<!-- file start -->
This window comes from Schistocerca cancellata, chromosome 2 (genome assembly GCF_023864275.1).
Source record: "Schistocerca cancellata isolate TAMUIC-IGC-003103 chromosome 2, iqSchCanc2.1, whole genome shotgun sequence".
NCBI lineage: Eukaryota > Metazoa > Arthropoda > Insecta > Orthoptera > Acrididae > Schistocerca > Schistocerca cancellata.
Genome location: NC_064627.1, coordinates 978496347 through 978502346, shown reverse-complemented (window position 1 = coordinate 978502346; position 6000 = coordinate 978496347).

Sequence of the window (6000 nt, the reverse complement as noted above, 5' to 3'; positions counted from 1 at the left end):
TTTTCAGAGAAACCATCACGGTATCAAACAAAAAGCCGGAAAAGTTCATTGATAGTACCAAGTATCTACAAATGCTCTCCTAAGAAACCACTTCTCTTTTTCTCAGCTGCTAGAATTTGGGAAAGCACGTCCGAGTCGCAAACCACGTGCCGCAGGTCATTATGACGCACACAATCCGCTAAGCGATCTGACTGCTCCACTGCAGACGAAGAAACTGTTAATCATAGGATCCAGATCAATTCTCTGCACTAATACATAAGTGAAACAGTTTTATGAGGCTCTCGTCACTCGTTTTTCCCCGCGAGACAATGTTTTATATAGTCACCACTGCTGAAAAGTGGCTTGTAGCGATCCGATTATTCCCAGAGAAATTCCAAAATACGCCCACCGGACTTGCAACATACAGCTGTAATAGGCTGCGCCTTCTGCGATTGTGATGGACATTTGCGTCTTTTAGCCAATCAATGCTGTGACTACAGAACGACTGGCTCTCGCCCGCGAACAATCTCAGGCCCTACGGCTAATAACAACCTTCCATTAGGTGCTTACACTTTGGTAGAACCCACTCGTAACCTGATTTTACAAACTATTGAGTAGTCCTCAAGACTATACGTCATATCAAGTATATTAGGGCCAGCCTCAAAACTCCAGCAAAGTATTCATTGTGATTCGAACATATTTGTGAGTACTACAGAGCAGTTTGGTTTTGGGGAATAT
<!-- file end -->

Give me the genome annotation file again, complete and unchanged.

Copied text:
This window comes from Schistocerca cancellata, chromosome 2 (genome assembly GCF_023864275.1).
Source record: "Schistocerca cancellata isolate TAMUIC-IGC-003103 chromosome 2, iqSchCanc2.1, whole genome shotgun sequence".
NCBI lineage: Eukaryota > Metazoa > Arthropoda > Insecta > Orthoptera > Acrididae > Schistocerca > Schistocerca cancellata.
Genome location: NC_064627.1, coordinates 978496347 through 978502346, shown reverse-complemented (window position 1 = coordinate 978502346; position 6000 = coordinate 978496347).

Sequence of the window (6000 nt, the reverse complement as noted above, 5' to 3'; positions counted from 1 at the left end):
TTTTCAGAGAAACCATCACGGTATCAAACAAAAAGCCGGAAAAGTTCATTGATAGTACCAAGTATCTACAAATGCTCTCCTAAGAAACCACTTCTCTTTTTCTCAGCTGCTAGAATTTGGGAAAGCACGTCCGAGTCGCAAACCACGTGCCGCAGGTCATTATGACGCACACAATCCGCTAAGCGATCTGACTGCTCCACTGCAGACGAAGAAACTGTTAATCATAGGATCCAGATCAATTCTCTGCACTAATACATAAGTGAAACAGTTTTATGAGGCTCTCGTCACTCGTTTTTCCCCGCGAGACAATGTTTTATATAGTCACCACTGCTGAAAAGTGGCTTGTAGCGATCCGATTATTCCCAGAGAAATTCCAAAATACGCCCACCGGACTTGCAACATACAGCTGTAATAGGCTGCGCCTTCTGCGATTGTGATGGACATTTGCGTCTTTTAGCCAATCAATGCTGTGACTACAGAACGACTGGCTCTCGCCCGCGAACAATCTCAGGCCCTACGGCTAATAACAACCTTCCATTAGGTGCTTACACTTTGGTAGAACCCACTCGTAACCTGATTTTACAAACTATTGAGTAGTCCTCAAGACTATACGTCATATCAAGTATATTAGGGCCAGCCTCAAAACTCCAGCAAAGTATTCATTGTGATTCGAACATATTTGTGAGTACTACAGAGCAGTTTGGTTTTGGGGAATAT